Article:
Below- Picture of the harbour at Mullion Cove in 1937.( Courtesy of William Mundy)
The number of fishing boats in the harbour is significantly higher than that of today but it can be seen that although the opening to the entrance is wide, the available space is affected by the fall of the south pier.
Beginning in 1939 conscription was to take many of the fishermen away from the harbour. It also took away many of the stonemasons and skilled engineers capable of rebuilding the harbour.
It should be noted that the owners of the Harbour at the time were heavily involved in the repair of the cities bombed during the early stages of the war. In the absence of skilled stonemasons and craftsmen, engineers were fully engaged in the construction of local defences with the laying of mines, the building of anti tank walls and barbed wire fencing on beaches and harbours it was virtually impossible to repair in the 1940s.
By 1944 the remaining fishermen were concerned that conditions were now becoming too dangerous for them to come in and out of the harbour entrance and they refused to pay their harbour dues. This was reported to the SW Fisheries Committee who agreed.
This was a major consideration when it came to the Harbour being gifted to the National Trust in 1945. The National Trust gladly accepted the land given to them but were reluctant to repair the harbour. Even so funds were raised and in 1950 repairs were underway.
During the following years many repairs were carried out on the south pier with different plans considered. A sloping end to the south pier was built but damage still took place and this was structural alteration was reversed in 1978/9.
The West Briton and Royal Cornwall Gazette commenting on a photograph of the harbour wrote on February 15 1979 that "The traditional but by now unfamiliar outlines of Mullion Harbour where the National Trust have completed £35,000 of construction work to the end of the small breakwater (south pier). In 1954 the toe of the breakwater started to fall away and because of a shortage of funds at that time the trust were unable to rebuild it. Subsequently it was cut off at an angle and capped with concrete. In recent years cracks appeared at the end of the breakwater and the trust have , in the last two months rebuilt it with a vertical end of serpentine and granite, so that it now looks as it did when originally constructed."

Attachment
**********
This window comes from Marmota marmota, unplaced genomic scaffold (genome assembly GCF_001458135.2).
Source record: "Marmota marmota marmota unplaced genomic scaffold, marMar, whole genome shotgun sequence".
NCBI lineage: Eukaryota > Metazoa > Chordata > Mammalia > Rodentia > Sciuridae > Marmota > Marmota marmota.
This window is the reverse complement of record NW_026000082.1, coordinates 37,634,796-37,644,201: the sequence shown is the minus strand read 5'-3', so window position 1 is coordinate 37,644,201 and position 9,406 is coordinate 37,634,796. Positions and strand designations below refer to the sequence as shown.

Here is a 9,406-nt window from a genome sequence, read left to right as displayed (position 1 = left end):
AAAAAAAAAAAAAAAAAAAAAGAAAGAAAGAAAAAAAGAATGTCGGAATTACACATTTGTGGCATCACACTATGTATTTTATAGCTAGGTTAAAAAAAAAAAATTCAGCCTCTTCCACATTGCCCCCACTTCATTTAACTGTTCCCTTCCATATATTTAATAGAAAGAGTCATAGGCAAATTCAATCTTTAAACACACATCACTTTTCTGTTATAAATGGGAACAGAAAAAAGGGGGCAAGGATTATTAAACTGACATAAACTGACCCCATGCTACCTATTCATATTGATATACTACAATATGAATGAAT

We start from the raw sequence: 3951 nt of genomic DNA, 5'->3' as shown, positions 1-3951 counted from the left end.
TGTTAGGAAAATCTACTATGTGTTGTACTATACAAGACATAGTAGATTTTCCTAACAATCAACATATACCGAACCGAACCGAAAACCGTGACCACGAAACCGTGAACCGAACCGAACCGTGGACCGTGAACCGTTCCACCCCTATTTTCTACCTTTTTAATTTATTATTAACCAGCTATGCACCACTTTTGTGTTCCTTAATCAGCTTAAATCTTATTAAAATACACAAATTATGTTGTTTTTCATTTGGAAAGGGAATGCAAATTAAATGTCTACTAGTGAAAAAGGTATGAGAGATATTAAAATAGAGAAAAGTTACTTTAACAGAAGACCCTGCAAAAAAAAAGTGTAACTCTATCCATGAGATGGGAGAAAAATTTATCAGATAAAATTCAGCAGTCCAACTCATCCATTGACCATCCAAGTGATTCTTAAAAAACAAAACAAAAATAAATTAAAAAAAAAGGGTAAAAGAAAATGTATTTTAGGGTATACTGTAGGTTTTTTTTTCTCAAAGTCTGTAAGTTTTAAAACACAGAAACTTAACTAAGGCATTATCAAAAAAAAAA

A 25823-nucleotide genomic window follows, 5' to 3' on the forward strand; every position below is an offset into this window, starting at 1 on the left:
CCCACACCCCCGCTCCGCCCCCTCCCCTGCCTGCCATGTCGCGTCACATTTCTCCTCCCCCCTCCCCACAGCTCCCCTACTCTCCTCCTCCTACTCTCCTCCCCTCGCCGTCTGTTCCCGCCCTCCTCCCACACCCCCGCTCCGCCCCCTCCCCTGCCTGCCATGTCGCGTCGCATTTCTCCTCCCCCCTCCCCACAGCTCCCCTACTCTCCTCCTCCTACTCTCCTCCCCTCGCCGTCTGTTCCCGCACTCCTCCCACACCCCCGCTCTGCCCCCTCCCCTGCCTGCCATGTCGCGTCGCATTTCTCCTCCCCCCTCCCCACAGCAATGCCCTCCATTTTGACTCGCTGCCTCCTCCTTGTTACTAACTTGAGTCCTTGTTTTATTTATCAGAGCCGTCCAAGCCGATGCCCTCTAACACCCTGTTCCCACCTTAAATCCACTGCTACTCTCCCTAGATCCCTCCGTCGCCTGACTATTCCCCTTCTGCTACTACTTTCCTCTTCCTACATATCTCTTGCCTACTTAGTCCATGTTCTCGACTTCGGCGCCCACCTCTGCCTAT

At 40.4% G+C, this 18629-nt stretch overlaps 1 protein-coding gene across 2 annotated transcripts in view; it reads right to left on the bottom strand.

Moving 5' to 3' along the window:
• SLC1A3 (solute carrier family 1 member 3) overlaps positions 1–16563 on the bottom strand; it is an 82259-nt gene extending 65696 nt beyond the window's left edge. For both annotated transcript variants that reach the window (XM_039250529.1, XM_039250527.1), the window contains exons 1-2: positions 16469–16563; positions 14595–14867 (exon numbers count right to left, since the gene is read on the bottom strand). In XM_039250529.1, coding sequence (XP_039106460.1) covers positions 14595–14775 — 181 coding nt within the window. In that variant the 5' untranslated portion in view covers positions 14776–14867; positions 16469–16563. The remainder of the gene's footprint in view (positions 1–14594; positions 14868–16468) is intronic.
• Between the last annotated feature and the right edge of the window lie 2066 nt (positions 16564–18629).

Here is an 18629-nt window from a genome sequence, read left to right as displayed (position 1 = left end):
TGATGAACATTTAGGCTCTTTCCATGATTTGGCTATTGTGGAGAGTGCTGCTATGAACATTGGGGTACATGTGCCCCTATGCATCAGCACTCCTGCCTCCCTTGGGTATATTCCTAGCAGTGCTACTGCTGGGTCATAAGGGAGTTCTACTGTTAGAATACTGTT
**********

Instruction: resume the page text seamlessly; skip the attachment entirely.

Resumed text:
Initially in 1945 the National Trust were not keen to repair the harbour but this proud and symbolic remnant of Victorian engineering, now so loved by visitors to Cornwall, an iconic piece of Cornish history, was and still is a monument to the skilled workers and stonemasons who came from many Counties to build it.
Below photo February 2013 by author.
The Mullion Harbour piers were Grade II Listed in 1984 and with the help of important repairs have remained an important example of Victorian engineering. They are part of Cornwalls historic Mounts Bay fishing community and a reminder of the perils experienced by all those men and women who made their living from the sea.
Although there have been many changes to the south pier resulting from damage there has always been a belief among some local people that there were structural issues with its initial construction. This may have been related to a slightly unstable basal platform on which it was built. Small amounts of movement along Minor geological faults running through the bedrock may be influential.
Repairing Mullion Harbour has been challenging.
Below- Damage to the south pier in 2012.Photo by author.
Below is the result of a concrete repair to the south pier in 2013. Photo by author 2013
Repairs were conducted to the south pier in 2015 as a result of major storms in 2013/ 2014. The repair on this occasion was extensive with much of the seaward end of the south pier being dismantled and rebuilt. Photos below by author.
The resulting damaged structure, was allowed to be repaired using "Marine Concrete" instead of local stone which included Serpentine. It remains to be seen whether this will last the further test of time.
R Felce BSc (Hons) 2017